You know how I said Ocd is hell? Yeah, that’s not an exaggeration. It really is hell on earth. Ocd is an enemy and unwanted guest. Ocd is the internal bully, the silent torturer that gladly provides you with endless mental torture. Every day I am shackled by my thoughts and every day I am tortured with mental images. Ocd is the bat and my mind is the pinata. Imagine each unwanted thought as a kick or a hit, it comes swift and unexpected. Each thought is a punch and every day I take a beating. Ocd is always on time, it’s always there to grab you when you fall and hit you again and again and again. This is not something that people should be joking or laughing about. Ocd is a personal attack on my character. I am someone who is very quiet, fragile, peaceful by nature, and Ocd is everything that I’m not. It’s the opposite of who I am. It’s everything that I fear and hate. I feel disgusted by my thoughts. I feel guilt, I feel sick, I feel agony. My goal in life is too help those in need. In some respects I’m a pacifist, as best defined by dictionary.com, I am opposed to ‘war or violence of any kind.’ I would never fight back unless it was the very last option to defend myself. But Ocd is the enemy you can’t ignore and it’s not always one you can’t beat, you have to fight and or resist it. And when you get hit with thoughts you just have to endure the beatings, you have to ignore the punches no matter how painful and the only way to do that is to remember what you are fighting for.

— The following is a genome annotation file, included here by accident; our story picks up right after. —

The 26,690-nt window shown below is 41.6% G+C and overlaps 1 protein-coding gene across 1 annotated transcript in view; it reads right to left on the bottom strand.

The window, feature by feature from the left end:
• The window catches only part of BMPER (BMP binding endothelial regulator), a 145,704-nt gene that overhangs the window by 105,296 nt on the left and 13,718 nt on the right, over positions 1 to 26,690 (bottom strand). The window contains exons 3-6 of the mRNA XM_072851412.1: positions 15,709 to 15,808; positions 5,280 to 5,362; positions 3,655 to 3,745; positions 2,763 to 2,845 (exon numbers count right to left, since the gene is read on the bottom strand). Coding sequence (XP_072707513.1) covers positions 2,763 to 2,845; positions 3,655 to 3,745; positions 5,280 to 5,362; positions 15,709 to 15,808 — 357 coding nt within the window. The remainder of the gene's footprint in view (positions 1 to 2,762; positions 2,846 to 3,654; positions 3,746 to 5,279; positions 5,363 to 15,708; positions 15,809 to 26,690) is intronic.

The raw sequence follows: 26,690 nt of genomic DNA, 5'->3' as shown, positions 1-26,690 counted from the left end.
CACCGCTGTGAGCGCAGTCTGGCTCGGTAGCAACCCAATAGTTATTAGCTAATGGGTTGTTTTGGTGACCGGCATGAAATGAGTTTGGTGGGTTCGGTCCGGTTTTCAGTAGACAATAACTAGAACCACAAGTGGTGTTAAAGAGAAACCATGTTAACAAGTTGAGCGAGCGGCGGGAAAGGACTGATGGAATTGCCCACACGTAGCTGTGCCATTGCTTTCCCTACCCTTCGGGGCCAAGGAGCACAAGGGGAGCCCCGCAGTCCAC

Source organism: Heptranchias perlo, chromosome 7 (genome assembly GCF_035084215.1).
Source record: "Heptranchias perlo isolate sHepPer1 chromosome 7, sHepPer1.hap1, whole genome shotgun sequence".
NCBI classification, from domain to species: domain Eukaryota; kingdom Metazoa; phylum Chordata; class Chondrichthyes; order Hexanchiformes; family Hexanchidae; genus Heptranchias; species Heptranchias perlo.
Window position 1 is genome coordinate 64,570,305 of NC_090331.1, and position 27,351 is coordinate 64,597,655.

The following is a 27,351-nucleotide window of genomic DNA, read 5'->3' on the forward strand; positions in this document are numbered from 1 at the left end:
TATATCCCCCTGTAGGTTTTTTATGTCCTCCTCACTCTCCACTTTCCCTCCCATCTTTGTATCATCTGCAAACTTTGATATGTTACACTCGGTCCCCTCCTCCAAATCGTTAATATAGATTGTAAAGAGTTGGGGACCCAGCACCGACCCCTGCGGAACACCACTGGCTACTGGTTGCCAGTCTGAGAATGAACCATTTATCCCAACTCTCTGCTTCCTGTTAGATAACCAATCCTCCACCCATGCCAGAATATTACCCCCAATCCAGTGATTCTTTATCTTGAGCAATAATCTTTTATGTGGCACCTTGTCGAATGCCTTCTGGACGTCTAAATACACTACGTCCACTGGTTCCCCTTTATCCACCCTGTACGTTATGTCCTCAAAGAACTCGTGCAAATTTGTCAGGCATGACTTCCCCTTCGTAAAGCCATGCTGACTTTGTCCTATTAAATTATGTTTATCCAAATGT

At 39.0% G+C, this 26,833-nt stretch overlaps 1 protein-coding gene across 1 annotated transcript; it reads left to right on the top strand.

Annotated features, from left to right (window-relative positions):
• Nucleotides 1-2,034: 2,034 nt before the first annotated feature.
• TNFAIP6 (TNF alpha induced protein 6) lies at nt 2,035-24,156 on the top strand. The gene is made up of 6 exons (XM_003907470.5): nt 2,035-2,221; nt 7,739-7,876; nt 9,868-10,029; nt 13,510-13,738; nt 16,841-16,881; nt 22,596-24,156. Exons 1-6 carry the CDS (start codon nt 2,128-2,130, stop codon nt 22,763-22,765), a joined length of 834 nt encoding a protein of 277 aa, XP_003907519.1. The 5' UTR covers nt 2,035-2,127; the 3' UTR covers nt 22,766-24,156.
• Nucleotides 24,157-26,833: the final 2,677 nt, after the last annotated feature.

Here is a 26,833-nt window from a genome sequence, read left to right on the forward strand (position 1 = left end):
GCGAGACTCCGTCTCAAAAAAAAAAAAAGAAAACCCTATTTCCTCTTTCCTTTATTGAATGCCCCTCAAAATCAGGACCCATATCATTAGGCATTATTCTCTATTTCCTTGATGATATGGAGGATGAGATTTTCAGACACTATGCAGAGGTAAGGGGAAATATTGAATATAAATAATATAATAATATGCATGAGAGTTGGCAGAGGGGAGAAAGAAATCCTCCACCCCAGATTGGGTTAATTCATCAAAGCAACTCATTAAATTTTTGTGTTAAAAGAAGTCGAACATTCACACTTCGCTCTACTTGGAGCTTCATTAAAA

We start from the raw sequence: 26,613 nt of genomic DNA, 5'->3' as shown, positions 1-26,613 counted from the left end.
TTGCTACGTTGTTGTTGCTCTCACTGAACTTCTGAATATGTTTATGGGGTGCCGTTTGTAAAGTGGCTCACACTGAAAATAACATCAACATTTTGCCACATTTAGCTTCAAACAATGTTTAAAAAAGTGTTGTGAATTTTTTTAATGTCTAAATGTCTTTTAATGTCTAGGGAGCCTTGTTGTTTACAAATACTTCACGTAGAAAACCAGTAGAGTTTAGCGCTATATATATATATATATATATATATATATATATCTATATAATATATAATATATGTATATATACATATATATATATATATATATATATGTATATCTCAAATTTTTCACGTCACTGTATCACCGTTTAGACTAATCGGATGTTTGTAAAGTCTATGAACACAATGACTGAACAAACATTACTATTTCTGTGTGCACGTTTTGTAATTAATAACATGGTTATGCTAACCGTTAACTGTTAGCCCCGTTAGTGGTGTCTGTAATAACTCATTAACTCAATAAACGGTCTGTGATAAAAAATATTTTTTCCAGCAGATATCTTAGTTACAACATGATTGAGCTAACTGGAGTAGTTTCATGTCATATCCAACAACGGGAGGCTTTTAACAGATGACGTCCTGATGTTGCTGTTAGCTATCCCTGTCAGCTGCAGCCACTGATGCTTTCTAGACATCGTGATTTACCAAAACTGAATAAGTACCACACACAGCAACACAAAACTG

Isn’t OCD a Choice?